However, edits to the E/M section of CPT have resulted in some of the policy statements and guidelines intended for the office E/M codes to be listed under the heading “Guidelines Common to All E/M Services.” This may impact the coding process for the other E/M code sets, including the ED E/M codes. 

    In the description of “Services Reported Separately,” the 2021 CPT states, “the ordering and actual performance and/or interpretation of diagnostic tests/studies during a patient encounter are not included in determining the levels of E/M services when the professional interpretation of those tests/studies is reported separately by the physician or other qualified health care professional reporting the E/M service.” 

    However, CPT does not provide or endorse any method for determining the levels of E/M services other than the 2021 Guidelines for Office or Other Outpatient E/M codes. It is unclear how this statement could be applied to the other E/M code sets without an official method for determining the levels of E/M services.

    As previously stated, many ED physician organizations have elected to abide by the descriptions and definitions of MDM from the CPT book and the 1995 E/M Documentation Guidelines; others have developed a proprietary process to assign MDM, while others have adopted some version of the Marshfield scoring method. Regardless of which method is used, organizations should review the 2021 CPT guidelines to best incorporate this CPT statement into their process for scoring the MDM for ED E/M codes.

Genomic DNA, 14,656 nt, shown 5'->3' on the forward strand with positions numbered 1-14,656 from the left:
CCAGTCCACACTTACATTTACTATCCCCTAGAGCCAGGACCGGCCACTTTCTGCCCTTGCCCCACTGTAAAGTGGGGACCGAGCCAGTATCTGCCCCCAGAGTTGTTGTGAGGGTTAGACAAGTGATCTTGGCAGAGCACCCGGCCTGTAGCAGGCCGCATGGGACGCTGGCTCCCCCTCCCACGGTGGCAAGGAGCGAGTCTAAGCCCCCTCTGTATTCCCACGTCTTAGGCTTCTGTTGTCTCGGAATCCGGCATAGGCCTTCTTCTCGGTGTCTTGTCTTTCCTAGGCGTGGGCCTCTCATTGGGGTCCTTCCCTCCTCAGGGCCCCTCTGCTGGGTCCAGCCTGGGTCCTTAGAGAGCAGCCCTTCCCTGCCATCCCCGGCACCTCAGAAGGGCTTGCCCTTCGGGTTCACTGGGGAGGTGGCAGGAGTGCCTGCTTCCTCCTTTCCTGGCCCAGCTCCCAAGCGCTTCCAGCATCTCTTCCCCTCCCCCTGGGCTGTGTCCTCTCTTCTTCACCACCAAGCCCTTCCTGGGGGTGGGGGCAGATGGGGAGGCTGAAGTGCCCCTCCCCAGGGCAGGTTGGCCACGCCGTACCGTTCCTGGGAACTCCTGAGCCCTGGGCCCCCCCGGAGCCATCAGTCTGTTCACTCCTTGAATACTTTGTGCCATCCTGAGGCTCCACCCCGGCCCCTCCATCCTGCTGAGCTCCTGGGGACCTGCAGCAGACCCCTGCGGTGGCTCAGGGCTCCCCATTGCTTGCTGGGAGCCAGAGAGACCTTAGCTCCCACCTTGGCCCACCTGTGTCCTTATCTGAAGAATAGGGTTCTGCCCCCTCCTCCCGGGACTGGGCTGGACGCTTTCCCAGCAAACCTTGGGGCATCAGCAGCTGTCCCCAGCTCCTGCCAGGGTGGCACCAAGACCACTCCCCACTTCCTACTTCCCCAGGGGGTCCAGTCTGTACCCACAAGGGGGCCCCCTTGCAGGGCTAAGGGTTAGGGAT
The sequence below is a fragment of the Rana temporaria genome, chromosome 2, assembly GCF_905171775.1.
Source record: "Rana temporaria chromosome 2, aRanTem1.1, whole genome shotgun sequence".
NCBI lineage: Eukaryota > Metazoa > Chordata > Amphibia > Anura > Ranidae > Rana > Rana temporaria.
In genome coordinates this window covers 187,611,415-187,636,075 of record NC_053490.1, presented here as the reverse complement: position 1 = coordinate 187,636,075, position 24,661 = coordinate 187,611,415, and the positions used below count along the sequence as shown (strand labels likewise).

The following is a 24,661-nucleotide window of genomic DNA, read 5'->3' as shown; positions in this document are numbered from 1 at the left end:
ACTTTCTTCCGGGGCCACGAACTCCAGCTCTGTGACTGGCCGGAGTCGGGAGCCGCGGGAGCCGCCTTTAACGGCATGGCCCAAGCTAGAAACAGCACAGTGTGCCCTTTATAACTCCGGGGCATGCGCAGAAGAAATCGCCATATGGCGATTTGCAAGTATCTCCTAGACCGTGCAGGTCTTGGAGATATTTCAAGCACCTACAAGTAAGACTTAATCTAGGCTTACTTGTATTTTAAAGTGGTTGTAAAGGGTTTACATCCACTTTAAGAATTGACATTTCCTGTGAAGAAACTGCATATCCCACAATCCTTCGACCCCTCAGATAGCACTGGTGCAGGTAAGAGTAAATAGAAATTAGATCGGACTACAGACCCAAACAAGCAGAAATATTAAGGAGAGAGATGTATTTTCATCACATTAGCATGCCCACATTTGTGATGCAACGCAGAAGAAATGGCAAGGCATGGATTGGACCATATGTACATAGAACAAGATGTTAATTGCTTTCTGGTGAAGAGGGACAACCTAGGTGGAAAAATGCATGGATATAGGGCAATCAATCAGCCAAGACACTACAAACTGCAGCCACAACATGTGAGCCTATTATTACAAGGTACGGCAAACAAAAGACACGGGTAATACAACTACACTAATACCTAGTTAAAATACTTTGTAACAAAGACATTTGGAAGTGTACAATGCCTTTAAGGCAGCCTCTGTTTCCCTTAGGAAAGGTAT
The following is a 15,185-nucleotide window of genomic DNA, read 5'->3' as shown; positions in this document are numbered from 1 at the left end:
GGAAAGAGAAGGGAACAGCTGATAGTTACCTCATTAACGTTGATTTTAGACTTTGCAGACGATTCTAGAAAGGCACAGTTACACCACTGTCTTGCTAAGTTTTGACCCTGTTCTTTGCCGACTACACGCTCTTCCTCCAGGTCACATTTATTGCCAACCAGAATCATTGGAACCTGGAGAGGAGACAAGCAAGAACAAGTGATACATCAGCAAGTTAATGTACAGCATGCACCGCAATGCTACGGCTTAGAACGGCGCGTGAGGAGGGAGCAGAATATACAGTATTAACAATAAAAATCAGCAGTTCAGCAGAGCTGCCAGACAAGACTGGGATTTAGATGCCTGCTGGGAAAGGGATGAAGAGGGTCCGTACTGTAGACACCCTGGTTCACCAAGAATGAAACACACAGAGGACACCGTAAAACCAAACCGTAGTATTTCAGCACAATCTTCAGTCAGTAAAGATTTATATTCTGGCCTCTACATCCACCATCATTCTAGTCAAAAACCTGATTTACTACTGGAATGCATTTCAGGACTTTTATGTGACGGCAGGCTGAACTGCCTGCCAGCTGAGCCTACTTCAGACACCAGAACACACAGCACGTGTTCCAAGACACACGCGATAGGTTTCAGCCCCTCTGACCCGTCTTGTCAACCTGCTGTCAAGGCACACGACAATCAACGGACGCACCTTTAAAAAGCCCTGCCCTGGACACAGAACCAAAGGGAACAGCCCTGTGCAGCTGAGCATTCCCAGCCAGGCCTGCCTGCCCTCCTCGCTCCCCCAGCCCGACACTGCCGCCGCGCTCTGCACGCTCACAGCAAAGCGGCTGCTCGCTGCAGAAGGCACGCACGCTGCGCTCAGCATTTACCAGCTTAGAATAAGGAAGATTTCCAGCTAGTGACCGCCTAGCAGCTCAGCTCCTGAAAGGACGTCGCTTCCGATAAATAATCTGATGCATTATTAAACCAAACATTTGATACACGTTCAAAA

Whether or not this 2021 policy statement is going to be adopted by organizations using Marshfield scoring, some consideration should be given to also incorporating the guidance that data points should be applied for each individual test ordered/reviewed. If the goal of the data scoring is to determine when the amount and/or complexity of medical records, diagnostic tests, and/or other information that must be obtained, reviewed and analyzed has been minimal, limited, moderate, or extensive, a patient that has had a CBC, Chem 7, Troponin, Chest X-ray, a FAST exam and EKG certainly seems extensive regardless of who billed the interpretations. However, limiting the data points because the same provider billed the interpretations could potentially limit the data points to 2 or even 1, which would be considered minimal or limited. That does not seem like an accurate measure of the complexity of medical decision making. Applying data points for each individual test ordered as indicated in CPT 2021 would result in a more suitable measure of data obtained, reviewed, and analyzed and allow for selecting an E/M code that correctly reflects the level of service provided.

  • How does the MDM scoring determine the level of risk?

    Recommendations
    Answer